A CNET Special Report
By Alicia Neumann and Kristina Blachere
At the last turn of the century, the average person would have had a hard time trying to understand how cars and airplanes worked, and computers and nuclear bombs existed only in theory. By the next turn of the century, we may have submicroscopic, self-replicating robots; machine people; the end of disease; even immortality.
Hard to imagine? Not for the new breed of scientist who says that the 21st century could see all these science fiction dreams come true thanks to molecular nanotechnology, a hybrid of chemistry and engineering that would let us manufacture anything with atomic precision. In fact, scientists claim that even within the next 50 years, this new technology will change the world in ways we can barely begin to imagine today.
Just as computers break down data into its most basic form--1s and 0s--nanotechnology deals with matter in its most elemental form: atoms and molecules.
With a computer, once data is broken down and organized into combinations of 1s and 0s, it can be easily reproduced and distributed. With matter, the basic building blocks are atoms and the combinations of atoms that make up molecules. Nanotechnology lets you manipulate those atoms and molecules, making it possible to manufacture, replicate, and distribute any substance known to humans as easily and cheaply as you can replicate data on a computer.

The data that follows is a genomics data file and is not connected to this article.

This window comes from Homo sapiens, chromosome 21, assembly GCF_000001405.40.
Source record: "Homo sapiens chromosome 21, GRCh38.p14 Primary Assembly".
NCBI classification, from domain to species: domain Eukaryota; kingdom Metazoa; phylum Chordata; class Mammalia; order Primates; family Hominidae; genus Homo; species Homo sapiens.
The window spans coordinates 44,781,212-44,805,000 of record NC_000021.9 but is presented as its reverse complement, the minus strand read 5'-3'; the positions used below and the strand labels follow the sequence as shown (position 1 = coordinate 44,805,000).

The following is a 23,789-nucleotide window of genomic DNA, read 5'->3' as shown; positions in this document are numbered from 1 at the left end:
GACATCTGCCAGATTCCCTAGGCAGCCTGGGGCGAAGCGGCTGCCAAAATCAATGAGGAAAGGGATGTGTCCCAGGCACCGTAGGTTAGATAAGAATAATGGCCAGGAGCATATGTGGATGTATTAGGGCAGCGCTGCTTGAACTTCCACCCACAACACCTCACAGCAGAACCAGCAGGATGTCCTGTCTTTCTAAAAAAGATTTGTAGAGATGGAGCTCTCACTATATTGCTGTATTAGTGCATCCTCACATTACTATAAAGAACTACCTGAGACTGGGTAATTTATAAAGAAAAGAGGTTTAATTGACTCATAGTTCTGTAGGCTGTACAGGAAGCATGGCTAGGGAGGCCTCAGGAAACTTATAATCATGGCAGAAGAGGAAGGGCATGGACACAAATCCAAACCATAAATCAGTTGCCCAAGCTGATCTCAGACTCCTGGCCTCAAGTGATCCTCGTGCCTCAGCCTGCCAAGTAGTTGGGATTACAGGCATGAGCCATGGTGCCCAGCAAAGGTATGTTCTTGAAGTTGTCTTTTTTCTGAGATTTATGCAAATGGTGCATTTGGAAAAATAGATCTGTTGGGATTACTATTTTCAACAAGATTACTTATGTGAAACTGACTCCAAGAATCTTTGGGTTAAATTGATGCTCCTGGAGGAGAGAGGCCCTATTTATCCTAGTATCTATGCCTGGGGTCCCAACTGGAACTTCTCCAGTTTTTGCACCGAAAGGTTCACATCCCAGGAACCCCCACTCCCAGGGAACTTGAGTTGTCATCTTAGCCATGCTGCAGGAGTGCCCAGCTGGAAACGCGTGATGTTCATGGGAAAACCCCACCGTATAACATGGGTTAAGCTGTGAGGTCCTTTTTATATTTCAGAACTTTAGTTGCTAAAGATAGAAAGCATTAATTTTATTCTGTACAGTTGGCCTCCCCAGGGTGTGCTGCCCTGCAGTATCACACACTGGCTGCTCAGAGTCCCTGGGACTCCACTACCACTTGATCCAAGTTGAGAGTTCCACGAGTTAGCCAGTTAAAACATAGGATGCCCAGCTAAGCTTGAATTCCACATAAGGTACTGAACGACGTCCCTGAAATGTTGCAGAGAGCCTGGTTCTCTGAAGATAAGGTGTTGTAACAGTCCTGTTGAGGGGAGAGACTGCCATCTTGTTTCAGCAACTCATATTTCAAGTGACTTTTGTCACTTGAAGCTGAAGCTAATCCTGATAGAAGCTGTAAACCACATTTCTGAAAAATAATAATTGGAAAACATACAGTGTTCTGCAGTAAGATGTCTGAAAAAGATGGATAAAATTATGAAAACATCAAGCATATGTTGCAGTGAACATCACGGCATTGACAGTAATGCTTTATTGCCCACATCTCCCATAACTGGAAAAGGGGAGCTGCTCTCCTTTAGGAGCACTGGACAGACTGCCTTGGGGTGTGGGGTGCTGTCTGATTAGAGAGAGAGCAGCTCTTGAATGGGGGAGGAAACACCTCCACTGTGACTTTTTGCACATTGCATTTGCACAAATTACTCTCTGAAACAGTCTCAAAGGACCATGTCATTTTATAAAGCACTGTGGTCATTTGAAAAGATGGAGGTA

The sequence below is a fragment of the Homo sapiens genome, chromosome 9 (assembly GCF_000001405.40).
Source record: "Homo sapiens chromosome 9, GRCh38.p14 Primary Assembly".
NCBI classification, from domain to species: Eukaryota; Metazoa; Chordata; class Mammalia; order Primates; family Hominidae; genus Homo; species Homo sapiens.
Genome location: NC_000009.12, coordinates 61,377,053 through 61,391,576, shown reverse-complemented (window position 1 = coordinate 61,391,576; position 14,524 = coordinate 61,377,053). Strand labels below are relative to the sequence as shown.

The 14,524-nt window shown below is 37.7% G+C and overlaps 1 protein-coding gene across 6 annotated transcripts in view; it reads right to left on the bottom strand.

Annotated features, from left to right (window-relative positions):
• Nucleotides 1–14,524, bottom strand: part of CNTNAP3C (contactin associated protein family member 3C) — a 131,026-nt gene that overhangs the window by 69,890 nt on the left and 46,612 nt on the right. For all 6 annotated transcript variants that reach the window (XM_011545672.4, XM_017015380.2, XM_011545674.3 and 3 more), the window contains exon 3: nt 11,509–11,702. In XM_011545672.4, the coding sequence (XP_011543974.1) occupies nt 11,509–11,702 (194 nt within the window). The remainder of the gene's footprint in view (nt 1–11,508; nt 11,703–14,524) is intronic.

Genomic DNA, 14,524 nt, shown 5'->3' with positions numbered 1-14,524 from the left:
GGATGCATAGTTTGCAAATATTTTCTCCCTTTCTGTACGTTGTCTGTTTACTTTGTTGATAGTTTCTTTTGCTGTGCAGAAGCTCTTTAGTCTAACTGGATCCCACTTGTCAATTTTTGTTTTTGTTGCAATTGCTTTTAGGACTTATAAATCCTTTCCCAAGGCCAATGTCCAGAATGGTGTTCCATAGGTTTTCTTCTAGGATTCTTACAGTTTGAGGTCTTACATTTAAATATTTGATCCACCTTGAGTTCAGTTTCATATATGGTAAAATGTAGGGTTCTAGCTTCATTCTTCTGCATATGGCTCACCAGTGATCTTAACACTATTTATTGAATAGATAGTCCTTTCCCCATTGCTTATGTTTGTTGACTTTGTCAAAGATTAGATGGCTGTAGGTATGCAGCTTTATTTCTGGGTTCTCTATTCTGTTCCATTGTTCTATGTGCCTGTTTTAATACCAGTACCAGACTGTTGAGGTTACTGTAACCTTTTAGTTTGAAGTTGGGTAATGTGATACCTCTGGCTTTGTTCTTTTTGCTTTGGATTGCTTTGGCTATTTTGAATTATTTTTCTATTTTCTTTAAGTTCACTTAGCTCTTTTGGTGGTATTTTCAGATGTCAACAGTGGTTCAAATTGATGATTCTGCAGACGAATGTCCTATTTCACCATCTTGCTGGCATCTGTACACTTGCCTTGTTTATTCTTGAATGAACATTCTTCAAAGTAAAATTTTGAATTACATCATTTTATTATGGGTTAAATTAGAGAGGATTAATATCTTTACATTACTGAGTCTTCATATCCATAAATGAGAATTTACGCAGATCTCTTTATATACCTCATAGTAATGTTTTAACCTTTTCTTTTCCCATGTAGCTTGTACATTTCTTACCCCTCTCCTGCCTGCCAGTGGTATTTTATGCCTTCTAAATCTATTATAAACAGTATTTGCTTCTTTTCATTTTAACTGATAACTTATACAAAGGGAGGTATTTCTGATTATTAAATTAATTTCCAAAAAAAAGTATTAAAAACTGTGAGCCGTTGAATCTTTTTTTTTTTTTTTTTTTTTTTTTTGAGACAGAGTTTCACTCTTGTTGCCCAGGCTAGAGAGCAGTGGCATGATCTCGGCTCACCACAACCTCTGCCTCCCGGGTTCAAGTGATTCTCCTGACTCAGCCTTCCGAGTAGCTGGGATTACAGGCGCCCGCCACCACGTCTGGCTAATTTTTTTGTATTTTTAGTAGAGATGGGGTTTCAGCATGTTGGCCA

To get an idea of the scale, consider that the basic measuring unit in nanotechnology, the nanometer, is the width of three atoms. Ten nanometers is 1,000 times smaller than the diameter of a strand of human hair.
The implications of being able to manufacture molecules are staggering. We could replicate any kind of material, from metal and wood to food and DNA. And if you listen to some of the scientists leading the charge, it's not a dream; in fact, they say the mastery of nanotechnology is only a question of when, not if. "The controversial position is that it isn't [going to happen]," says Chris Peterson, executive director of the Foresight Institute, a nonprofit educational organization focused on nanotechnology.
So, what is nanotechnology exactly? Who's working on it? And why are some people scared by the very thought of it?
Building the Right Tools
The Face of the Future
The Dark Side of Nanotechnology
Preparing for the Future
Have any deep thoughts about nanotechnology? Discuss the issue with other CNET readers in our Message Boards.
Editor's note: This page has been altered from its original version.
Please see our corrections page.
|Alicia Neumann lives in San Francisco and has written articles on technology for Salon and TechWeek.
Kristina Blachere is the senior editor for CNET Special Reports.